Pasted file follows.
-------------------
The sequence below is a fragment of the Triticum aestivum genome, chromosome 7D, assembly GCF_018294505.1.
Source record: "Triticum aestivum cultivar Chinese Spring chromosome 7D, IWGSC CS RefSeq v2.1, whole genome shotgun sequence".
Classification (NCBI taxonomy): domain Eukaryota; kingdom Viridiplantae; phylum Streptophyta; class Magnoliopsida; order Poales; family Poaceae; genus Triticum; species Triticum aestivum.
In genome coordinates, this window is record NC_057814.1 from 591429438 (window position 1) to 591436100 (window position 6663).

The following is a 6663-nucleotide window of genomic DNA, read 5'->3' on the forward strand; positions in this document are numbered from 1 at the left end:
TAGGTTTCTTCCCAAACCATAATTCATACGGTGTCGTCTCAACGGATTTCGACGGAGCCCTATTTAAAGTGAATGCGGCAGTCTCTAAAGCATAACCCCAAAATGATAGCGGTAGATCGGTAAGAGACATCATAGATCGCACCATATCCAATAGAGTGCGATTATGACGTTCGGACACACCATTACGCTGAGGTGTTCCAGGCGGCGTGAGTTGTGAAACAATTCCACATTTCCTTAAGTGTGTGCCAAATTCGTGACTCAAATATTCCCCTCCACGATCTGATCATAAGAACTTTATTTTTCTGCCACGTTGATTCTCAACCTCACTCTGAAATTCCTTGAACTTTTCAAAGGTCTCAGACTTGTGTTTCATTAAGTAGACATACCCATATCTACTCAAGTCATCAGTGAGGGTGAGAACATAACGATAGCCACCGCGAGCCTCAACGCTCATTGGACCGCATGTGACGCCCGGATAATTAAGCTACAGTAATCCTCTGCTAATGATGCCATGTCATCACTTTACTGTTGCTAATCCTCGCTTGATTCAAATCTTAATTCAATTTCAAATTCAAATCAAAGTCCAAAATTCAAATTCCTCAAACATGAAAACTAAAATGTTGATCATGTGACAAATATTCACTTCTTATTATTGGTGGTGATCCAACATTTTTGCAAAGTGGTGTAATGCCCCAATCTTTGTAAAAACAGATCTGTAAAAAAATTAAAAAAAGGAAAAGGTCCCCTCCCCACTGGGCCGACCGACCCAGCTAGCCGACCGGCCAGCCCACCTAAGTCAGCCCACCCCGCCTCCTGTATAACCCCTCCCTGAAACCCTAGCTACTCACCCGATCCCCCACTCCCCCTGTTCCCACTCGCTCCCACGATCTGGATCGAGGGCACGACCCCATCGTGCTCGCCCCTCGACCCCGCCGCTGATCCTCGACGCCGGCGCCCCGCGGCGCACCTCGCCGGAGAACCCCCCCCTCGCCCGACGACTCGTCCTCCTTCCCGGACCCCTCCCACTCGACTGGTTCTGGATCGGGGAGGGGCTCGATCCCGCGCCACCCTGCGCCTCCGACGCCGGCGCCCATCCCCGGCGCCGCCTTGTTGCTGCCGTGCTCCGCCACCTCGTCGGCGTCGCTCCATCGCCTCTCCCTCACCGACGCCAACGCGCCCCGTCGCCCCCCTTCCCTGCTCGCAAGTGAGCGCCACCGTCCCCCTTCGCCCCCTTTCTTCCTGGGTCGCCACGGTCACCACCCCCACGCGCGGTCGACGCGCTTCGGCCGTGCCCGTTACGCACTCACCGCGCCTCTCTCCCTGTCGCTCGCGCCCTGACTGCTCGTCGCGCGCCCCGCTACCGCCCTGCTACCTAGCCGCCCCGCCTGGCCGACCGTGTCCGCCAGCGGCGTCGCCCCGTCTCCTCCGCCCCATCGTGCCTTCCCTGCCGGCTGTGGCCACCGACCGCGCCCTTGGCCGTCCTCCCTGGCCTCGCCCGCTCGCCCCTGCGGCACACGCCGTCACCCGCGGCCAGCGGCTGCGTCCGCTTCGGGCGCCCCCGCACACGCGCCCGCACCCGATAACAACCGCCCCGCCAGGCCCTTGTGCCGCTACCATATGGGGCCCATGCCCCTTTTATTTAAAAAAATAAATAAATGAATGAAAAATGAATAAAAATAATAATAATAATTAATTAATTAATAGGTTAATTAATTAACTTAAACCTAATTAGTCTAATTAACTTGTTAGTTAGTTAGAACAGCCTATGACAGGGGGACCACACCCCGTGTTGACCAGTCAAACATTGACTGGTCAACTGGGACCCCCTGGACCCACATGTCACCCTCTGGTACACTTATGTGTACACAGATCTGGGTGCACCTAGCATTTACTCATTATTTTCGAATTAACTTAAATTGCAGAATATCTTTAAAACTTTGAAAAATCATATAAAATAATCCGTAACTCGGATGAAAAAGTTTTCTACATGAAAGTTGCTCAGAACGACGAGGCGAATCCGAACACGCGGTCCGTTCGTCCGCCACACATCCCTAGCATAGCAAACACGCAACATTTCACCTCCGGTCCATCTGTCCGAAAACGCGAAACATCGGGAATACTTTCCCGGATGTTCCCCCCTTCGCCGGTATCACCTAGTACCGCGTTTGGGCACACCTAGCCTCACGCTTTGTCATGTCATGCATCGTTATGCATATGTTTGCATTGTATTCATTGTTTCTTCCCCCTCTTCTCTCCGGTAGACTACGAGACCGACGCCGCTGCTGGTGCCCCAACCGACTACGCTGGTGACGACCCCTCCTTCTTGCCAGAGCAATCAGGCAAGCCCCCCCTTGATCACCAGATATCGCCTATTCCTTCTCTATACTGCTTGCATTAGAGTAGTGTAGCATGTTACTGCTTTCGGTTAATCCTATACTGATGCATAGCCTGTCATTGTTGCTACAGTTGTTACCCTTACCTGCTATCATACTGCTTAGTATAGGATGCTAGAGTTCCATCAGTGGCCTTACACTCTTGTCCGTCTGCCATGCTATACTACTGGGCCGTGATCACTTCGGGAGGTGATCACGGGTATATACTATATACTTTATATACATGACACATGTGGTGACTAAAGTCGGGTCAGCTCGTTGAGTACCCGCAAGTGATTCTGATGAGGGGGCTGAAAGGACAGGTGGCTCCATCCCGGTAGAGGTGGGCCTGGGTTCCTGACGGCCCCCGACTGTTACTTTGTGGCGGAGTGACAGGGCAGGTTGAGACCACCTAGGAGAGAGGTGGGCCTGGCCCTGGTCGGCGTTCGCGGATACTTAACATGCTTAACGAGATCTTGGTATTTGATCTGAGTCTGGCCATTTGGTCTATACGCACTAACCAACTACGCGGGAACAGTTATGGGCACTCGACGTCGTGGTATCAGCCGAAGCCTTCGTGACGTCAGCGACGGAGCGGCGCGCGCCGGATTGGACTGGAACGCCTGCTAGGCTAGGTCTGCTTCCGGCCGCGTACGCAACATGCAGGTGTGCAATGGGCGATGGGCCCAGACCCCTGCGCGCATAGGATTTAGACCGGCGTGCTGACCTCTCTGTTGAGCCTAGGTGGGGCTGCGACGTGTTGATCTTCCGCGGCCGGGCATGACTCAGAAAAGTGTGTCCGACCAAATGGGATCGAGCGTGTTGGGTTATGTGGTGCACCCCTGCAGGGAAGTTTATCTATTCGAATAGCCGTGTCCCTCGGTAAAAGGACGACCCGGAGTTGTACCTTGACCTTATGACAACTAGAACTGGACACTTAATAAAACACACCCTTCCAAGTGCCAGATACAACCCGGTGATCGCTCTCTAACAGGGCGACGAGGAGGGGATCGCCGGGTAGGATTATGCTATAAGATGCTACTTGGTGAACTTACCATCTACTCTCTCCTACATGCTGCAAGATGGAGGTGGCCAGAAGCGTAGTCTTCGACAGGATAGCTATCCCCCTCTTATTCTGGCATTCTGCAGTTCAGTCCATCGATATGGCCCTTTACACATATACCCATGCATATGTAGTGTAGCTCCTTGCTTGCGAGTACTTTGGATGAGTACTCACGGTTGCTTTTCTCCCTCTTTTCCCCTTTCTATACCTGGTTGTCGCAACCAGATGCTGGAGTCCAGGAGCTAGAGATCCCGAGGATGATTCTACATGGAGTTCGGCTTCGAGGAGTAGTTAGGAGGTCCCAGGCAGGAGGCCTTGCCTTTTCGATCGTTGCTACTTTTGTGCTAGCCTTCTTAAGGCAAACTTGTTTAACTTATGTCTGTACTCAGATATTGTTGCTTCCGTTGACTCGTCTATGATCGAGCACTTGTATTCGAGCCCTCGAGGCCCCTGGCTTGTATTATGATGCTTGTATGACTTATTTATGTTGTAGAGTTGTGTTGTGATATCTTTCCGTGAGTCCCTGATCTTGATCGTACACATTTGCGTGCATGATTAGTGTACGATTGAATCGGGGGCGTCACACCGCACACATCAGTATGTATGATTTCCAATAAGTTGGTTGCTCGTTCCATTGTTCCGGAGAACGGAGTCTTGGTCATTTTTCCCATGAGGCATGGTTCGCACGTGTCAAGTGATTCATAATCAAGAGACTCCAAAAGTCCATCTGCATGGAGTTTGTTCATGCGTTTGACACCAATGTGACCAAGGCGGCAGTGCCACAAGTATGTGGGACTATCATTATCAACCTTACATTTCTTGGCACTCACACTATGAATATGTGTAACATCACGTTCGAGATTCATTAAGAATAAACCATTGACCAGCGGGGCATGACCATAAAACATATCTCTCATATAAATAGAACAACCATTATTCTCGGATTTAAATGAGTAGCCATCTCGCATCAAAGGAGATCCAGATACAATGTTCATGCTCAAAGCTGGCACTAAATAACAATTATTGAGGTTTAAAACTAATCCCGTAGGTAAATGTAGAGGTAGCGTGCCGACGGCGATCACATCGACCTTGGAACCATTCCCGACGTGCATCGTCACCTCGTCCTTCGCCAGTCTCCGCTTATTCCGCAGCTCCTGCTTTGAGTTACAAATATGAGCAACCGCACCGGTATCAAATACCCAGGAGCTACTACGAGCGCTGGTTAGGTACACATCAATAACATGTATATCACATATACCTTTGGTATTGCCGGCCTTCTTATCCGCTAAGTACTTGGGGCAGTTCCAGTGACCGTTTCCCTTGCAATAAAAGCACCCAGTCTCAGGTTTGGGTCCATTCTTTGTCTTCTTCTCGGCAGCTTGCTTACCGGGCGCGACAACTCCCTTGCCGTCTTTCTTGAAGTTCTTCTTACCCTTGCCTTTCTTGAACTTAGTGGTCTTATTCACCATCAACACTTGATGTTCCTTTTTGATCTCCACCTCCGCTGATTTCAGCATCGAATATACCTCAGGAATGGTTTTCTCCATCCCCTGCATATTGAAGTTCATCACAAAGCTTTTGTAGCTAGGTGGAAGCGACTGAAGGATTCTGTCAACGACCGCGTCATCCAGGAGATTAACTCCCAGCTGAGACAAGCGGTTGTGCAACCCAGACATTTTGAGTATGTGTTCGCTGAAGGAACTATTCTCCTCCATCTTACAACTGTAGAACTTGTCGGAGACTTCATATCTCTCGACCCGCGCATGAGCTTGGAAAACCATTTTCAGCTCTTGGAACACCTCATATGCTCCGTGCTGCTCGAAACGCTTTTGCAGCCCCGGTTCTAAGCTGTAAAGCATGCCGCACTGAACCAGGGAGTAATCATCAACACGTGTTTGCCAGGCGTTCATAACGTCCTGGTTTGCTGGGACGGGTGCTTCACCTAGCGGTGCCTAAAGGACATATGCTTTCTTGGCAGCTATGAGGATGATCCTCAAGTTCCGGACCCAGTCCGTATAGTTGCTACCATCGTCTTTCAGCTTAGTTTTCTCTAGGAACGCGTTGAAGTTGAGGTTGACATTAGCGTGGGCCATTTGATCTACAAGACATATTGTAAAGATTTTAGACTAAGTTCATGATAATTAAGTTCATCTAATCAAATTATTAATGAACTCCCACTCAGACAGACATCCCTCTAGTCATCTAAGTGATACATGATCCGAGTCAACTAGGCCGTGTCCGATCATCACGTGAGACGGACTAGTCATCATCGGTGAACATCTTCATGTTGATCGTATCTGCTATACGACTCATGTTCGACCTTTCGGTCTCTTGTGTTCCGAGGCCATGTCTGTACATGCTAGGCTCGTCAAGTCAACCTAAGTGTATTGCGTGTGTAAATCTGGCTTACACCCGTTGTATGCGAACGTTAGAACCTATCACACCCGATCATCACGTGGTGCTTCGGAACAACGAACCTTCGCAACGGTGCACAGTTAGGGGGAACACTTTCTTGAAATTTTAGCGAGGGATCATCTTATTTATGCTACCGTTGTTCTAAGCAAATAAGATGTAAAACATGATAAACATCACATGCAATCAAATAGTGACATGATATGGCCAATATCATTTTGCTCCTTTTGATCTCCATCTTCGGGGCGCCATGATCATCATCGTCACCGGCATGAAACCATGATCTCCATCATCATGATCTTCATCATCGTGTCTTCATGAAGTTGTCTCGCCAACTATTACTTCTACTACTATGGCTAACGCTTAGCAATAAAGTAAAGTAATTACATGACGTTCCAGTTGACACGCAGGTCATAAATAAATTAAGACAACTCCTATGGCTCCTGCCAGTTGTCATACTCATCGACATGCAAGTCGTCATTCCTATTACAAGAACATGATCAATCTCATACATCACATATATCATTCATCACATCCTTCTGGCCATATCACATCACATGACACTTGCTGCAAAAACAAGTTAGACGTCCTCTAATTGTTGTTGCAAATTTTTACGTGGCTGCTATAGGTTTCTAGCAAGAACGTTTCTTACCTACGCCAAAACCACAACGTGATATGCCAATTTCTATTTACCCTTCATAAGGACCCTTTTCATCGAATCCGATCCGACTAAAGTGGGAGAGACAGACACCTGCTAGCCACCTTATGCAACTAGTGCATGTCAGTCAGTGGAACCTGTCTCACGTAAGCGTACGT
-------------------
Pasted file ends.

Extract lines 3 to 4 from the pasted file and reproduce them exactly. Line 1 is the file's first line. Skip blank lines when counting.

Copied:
Classification (NCBI taxonomy): domain Eukaryota; kingdom Viridiplantae; phylum Streptophyta; class Magnoliopsida; order Poales; family Poaceae; genus Triticum; species Triticum aestivum.
In genome coordinates, this window is record NC_057814.1 from 591429438 (window position 1) to 591436100 (window position 6663).